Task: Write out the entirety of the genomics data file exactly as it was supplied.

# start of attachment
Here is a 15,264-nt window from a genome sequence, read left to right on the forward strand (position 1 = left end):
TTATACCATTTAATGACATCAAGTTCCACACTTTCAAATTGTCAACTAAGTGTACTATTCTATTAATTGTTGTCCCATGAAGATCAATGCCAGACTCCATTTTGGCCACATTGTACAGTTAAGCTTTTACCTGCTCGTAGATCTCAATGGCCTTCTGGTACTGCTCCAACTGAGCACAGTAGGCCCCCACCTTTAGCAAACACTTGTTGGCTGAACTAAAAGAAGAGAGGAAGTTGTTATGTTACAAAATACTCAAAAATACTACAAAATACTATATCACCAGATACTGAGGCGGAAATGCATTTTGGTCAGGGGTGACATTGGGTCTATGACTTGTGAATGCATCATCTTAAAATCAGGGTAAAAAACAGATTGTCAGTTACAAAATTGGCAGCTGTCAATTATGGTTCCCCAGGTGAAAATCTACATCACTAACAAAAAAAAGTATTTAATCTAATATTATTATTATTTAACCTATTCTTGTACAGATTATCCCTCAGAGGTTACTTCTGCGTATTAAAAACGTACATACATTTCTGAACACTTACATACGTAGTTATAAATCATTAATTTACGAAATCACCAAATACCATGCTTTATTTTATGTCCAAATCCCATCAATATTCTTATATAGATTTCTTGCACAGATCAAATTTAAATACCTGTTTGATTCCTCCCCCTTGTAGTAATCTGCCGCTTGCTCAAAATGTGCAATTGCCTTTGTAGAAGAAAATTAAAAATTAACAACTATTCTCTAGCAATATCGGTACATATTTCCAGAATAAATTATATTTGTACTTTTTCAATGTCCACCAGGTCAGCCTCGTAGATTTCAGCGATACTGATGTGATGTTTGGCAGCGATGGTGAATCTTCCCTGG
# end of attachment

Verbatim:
Here is a 15,264-nt window from a genome sequence, read left to right on the forward strand (position 1 = left end):
TTATACCATTTAATGACATCAAGTTCCACACTTTCAAATTGTCAACTAAGTGTACTATTCTATTAATTGTTGTCCCATGAAGATCAATGCCAGACTCCATTTTGGCCACATTGTACAGTTAAGCTTTTACCTGCTCGTAGATCTCAATGGCCTTCTGGTACTGCTCCAACTGAGCACAGTAGGCCCCCACCTTTAGCAAACACTTGTTGGCTGAACTAAAAGAAGAGAGGAAGTTGTTATGTTACAAAATACTCAAAAATACTACAAAATACTATATCACCAGATACTGAGGCGGAAATGCATTTTGGTCAGGGGTGACATTGGGTCTATGACTTGTGAATGCATCATCTTAAAATCAGGGTAAAAAACAGATTGTCAGTTACAAAATTGGCAGCTGTCAATTATGGTTCCCCAGGTGAAAATCTACATCACTAACAAAAAAAAGTATTTAATCTAATATTATTATTATTTAACCTATTCTTGTACAGATTATCCCTCAGAGGTTACTTCTGCGTATTAAAAACGTACATACATTTCTGAACACTTACATACGTAGTTATAAATCATTAATTTACGAAATCACCAAATACCATGCTTTATTTTATGTCCAAATCCCATCAATATTCTTATATAGATTTCTTGCACAGATCAAATTTAAATACCTGTTTGATTCCTCCCCCTTGTAGTAATCTGCCGCTTGCTCAAAATGTGCAATTGCCTTTGTAGAAGAAAATTAAAAATTAACAACTATTCTCTAGCAATATCGGTACATATTTCCAGAATAAATTATATTTGTACTTTTTCAATGTCCACCAGGTCAGCCTCGTAGATTTCAGCGATACTGATGTGATGTTTGGCAGCGATGGTGAATCTTCCCTGG